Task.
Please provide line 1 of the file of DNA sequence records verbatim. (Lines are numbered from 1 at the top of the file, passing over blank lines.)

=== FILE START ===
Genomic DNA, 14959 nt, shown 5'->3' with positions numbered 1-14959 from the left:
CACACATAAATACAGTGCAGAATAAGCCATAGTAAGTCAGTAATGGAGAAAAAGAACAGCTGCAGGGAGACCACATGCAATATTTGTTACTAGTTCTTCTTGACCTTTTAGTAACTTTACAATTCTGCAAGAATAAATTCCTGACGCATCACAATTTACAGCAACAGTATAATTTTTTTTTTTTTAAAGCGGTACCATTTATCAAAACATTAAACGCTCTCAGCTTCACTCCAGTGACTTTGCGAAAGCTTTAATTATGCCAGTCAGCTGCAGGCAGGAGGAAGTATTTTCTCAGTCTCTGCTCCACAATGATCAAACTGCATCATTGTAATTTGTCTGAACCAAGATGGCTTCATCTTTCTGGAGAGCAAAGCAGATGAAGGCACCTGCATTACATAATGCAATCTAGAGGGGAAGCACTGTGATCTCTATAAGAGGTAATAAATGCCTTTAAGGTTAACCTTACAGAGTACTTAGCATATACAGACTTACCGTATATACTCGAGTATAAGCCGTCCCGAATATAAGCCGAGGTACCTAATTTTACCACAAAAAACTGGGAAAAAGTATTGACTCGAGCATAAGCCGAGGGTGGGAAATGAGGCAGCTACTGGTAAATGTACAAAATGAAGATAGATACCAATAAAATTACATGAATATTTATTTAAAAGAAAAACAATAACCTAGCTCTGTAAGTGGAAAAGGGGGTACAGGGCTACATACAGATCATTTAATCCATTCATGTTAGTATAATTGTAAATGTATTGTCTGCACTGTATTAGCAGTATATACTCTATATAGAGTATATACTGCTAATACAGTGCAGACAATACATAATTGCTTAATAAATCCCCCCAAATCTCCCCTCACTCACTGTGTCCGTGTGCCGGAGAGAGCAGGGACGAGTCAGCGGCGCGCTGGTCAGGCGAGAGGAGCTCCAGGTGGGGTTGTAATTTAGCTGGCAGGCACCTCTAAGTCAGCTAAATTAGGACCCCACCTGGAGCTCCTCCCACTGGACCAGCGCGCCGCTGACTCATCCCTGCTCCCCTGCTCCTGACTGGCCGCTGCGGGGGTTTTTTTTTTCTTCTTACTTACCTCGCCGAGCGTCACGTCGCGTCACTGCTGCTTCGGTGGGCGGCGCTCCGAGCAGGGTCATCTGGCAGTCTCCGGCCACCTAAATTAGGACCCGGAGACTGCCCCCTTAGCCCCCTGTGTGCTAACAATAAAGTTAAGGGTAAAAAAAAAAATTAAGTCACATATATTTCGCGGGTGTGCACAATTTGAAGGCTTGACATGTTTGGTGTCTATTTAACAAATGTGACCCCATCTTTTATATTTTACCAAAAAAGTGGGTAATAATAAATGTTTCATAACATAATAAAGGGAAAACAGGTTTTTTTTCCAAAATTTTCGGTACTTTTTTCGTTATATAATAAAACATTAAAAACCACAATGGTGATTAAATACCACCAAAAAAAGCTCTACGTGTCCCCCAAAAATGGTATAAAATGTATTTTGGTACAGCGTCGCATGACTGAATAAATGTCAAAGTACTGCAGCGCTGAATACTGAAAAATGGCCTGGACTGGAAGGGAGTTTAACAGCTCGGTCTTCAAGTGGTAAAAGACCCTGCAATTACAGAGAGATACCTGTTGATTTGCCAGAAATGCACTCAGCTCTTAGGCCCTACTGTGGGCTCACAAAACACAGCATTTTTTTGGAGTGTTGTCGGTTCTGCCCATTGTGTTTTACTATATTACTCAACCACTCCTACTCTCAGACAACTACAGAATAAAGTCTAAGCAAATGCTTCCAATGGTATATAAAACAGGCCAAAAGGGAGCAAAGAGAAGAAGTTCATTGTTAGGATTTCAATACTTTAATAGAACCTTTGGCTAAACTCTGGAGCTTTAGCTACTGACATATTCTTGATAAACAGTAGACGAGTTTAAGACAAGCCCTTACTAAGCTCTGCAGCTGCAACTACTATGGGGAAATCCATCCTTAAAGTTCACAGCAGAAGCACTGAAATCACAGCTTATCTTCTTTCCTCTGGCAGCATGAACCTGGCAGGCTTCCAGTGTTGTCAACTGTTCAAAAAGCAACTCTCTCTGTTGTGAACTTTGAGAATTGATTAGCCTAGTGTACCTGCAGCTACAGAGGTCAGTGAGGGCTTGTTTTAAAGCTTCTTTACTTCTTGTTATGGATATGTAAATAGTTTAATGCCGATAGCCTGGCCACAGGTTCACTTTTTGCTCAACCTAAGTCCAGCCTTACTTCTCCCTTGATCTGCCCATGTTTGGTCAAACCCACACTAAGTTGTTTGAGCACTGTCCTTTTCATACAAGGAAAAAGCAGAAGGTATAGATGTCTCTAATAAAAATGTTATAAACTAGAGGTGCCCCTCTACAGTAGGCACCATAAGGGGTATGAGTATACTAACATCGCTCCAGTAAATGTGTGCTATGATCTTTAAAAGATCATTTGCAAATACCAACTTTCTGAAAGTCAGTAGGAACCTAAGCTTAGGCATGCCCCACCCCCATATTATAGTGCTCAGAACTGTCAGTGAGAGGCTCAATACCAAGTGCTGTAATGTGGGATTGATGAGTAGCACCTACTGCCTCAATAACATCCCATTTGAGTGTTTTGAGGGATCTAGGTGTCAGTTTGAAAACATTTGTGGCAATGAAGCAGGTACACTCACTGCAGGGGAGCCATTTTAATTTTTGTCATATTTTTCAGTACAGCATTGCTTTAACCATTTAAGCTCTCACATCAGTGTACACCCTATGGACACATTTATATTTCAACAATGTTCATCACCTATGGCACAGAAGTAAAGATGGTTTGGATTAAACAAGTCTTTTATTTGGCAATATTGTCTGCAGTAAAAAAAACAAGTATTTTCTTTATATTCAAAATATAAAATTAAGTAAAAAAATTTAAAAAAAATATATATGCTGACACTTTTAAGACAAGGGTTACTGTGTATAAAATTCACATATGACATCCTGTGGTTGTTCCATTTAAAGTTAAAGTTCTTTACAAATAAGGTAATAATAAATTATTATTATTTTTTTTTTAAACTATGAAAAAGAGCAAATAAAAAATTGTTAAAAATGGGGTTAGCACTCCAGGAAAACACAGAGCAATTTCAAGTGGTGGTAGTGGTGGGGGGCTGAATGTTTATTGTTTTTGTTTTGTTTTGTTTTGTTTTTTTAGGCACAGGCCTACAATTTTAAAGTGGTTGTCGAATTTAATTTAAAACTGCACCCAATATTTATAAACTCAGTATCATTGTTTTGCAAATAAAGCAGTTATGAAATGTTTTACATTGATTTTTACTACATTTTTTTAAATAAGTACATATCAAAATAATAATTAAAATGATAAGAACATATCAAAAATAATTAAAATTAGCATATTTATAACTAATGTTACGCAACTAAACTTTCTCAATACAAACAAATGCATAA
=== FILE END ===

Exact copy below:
Genomic DNA, 14959 nt, shown 5'->3' with positions numbered 1-14959 from the left: